WASHINGTON — The ranks of retail pharmacy have diverged in the wake of a federal judge’s dismissal of most of the claims made in a lawsuit against the merger of Express Scripts Inc. and Medco Health Solutions Inc.
The National Community Pharmacists Association (NCPA) and five pharmacy operators filed an amended lawsuit against the Express Scripts-Medco merger earlier this month, but the National Association of Chain Drug Stores and four other participants in the original suit filed notices of voluntary dismissal without prejudice.
“With this filing, NACDS and member companies preserve their rights to file future claims if necessary,” says Chris Krese, senior vice president of marketing, communications and media relations for NACDS. “NACDS will remain vigilant in evaluating the ramifications of the merger for patient care and for industry competitiveness, and will take any necessary actions to address them.”
In addition to NACDS, four pharmacy operators, Klingensmith Drug, Kopp Drug, Hometown Pharmacies and Thompson Pharmacy, decided to voluntarily dismiss their claims.
However, NCPA as well as the five independent pharmacy operators opted to continue with the lawsuit and filed an amended complaint.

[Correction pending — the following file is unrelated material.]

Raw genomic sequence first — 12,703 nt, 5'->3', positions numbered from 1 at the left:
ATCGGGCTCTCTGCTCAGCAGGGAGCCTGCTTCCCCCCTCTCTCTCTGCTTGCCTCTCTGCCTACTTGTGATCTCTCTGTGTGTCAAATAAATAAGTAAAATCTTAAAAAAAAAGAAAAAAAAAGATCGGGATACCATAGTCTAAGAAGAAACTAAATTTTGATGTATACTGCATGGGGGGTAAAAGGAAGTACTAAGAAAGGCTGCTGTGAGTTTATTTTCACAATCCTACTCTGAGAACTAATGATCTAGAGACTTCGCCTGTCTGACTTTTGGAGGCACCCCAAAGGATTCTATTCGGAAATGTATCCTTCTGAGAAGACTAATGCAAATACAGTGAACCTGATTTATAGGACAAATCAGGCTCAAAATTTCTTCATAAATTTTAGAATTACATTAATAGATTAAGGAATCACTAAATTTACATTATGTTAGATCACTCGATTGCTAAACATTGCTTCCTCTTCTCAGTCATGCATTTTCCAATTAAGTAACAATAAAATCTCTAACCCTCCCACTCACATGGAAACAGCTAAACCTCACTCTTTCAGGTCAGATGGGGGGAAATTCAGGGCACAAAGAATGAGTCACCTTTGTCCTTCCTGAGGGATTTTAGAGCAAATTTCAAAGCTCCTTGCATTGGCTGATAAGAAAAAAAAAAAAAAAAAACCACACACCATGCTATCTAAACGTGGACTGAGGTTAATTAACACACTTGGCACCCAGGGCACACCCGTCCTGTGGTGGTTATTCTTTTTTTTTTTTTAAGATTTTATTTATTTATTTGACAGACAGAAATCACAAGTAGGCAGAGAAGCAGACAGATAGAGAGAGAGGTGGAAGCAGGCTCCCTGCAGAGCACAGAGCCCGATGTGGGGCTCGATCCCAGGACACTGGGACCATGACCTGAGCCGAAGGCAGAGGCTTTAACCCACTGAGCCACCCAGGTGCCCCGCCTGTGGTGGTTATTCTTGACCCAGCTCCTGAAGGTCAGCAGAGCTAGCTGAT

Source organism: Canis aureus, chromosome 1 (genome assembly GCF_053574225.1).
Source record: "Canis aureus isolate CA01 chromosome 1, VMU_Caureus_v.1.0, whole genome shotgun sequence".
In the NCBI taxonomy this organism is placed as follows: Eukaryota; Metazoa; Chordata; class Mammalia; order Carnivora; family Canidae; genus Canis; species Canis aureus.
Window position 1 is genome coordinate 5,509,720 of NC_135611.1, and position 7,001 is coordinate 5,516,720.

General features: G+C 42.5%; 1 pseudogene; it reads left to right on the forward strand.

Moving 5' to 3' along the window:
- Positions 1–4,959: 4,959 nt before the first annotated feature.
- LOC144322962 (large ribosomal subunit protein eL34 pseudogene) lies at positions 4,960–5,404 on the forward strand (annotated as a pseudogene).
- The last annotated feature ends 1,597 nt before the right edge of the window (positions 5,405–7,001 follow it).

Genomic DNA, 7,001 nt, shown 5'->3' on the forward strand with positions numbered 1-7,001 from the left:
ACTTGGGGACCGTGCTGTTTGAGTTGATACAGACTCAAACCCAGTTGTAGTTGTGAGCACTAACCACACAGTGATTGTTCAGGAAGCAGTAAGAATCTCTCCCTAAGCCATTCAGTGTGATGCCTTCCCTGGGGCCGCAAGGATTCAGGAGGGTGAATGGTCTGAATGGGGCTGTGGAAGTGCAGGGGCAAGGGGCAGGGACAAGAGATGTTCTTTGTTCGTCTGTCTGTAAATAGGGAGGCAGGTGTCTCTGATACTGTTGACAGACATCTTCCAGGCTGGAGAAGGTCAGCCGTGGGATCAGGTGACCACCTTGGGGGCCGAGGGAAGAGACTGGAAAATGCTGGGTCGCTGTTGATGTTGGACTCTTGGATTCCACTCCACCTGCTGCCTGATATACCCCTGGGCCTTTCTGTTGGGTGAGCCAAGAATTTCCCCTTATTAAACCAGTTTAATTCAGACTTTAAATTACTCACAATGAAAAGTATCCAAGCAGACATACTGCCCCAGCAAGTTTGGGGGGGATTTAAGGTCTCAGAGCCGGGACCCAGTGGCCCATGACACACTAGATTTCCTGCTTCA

In a decision issued in late August, Judge Cathy Bissoon dismissed most of the claims that were made in the original antitrust lawsuit which was filed in March by NCPA, NACDS and the nine previously named pharmacy operators.
She rejected the plaintiffs’ claim that the merger of the two pharmacy benefits managers (PBMs) would have an anticompetitive impact on retail pharmacies in their role as purchasers and/or providers of prescription drugs and pharmacy services to consumers and large employers.
However, Bissoon did allow the plaintiffs’ claim that the combined entity would be able to use its market power to force specialty drug patients to use its own mail-order and in-house specialty pharmacies.
In its amended complaint that was filed on September 10 NCPA and the five independent pharmacies claim that the combined PBM will be able to lower the quality of prescription drug care by reducing its prescription drug reimbursements to retail pharmacies well below competitive levels and by forcing patients to use the PBM’s own proprietary mail-order and specialty pharmacies.
In addition, the complaint says that with reduced competition stemming from the merger, patient health care costs will escalate through increased PBM fees and higher prescription drug prices.
“These anticompetitive effects violate the antitrust laws and require that the merger be unwound, that ESI divest assets acquired from Medco to protect pharmacies and consumers, or that the court take such action as it sees fit to protect those pharmacies and consumers,” the amended suit claims.
Comments are closed.